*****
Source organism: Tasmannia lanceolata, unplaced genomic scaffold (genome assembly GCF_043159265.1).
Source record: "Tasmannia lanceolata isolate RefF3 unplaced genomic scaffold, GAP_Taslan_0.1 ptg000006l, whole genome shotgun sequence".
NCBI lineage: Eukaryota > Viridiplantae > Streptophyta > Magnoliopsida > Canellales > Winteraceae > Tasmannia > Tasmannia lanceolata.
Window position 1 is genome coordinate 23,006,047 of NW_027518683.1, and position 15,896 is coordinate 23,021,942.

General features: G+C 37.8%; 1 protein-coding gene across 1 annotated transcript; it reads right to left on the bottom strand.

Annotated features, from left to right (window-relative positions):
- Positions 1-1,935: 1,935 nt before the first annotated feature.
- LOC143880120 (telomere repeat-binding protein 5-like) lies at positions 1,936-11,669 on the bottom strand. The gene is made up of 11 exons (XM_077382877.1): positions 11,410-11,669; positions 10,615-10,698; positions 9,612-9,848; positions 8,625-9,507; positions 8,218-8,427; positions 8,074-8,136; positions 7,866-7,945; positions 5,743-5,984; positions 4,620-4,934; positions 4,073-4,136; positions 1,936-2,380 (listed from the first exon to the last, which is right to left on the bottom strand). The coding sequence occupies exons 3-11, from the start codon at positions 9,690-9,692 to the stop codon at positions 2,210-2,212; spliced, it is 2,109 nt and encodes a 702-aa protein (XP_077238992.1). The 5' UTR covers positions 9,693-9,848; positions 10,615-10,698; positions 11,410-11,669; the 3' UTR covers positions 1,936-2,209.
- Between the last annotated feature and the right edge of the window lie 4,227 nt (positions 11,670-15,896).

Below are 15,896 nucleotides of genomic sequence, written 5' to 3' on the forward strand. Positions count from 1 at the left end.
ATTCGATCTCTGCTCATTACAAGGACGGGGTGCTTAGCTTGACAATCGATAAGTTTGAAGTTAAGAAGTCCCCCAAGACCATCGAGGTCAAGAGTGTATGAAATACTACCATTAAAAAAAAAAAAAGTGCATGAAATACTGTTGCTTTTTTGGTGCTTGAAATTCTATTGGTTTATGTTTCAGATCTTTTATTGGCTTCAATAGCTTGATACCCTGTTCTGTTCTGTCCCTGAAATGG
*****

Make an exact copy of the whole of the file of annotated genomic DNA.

Source organism: Tasmannia lanceolata, unplaced genomic scaffold (genome assembly GCF_043159265.1).
Source record: "Tasmannia lanceolata isolate RefF3 unplaced genomic scaffold, GAP_Taslan_0.1 ptg000006l, whole genome shotgun sequence".
NCBI lineage: Eukaryota > Viridiplantae > Streptophyta > Magnoliopsida > Canellales > Winteraceae > Tasmannia > Tasmannia lanceolata.
Window position 1 is genome coordinate 23,006,047 of NW_027518683.1, and position 15,896 is coordinate 23,021,942.

General features: G+C 37.8%; 1 protein-coding gene across 1 annotated transcript; it reads right to left on the bottom strand.

Annotated features, from left to right (window-relative positions):
- Positions 1-1,935: 1,935 nt before the first annotated feature.
- LOC143880120 (telomere repeat-binding protein 5-like) lies at positions 1,936-11,669 on the bottom strand. The gene is made up of 11 exons (XM_077382877.1): positions 11,410-11,669; positions 10,615-10,698; positions 9,612-9,848; positions 8,625-9,507; positions 8,218-8,427; positions 8,074-8,136; positions 7,866-7,945; positions 5,743-5,984; positions 4,620-4,934; positions 4,073-4,136; positions 1,936-2,380 (listed from the first exon to the last, which is right to left on the bottom strand). The coding sequence occupies exons 3-11, from the start codon at positions 9,690-9,692 to the stop codon at positions 2,210-2,212; spliced, it is 2,109 nt and encodes a 702-aa protein (XP_077238992.1). The 5' UTR covers positions 9,693-9,848; positions 10,615-10,698; positions 11,410-11,669; the 3' UTR covers positions 1,936-2,209.
- Between the last annotated feature and the right edge of the window lie 4,227 nt (positions 11,670-15,896).

Below are 15,896 nucleotides of genomic sequence, written 5' to 3' on the forward strand. Positions count from 1 at the left end.
ATTCGATCTCTGCTCATTACAAGGACGGGGTGCTTAGCTTGACAATCGATAAGTTTGAAGTTAAGAAGTCCCCCAAGACCATCGAGGTCAAGAGTGTATGAAATACTACCATTAAAAAAAAAAAAAGTGCATGAAATACTGTTGCTTTTTTGGTGCTTGAAATTCTATTGGTTTATGTTTCAGATCTTTTATTGGCTTCAATAGCTTGATACCCTGTTCTGTTCTGTCCCTGAAATGG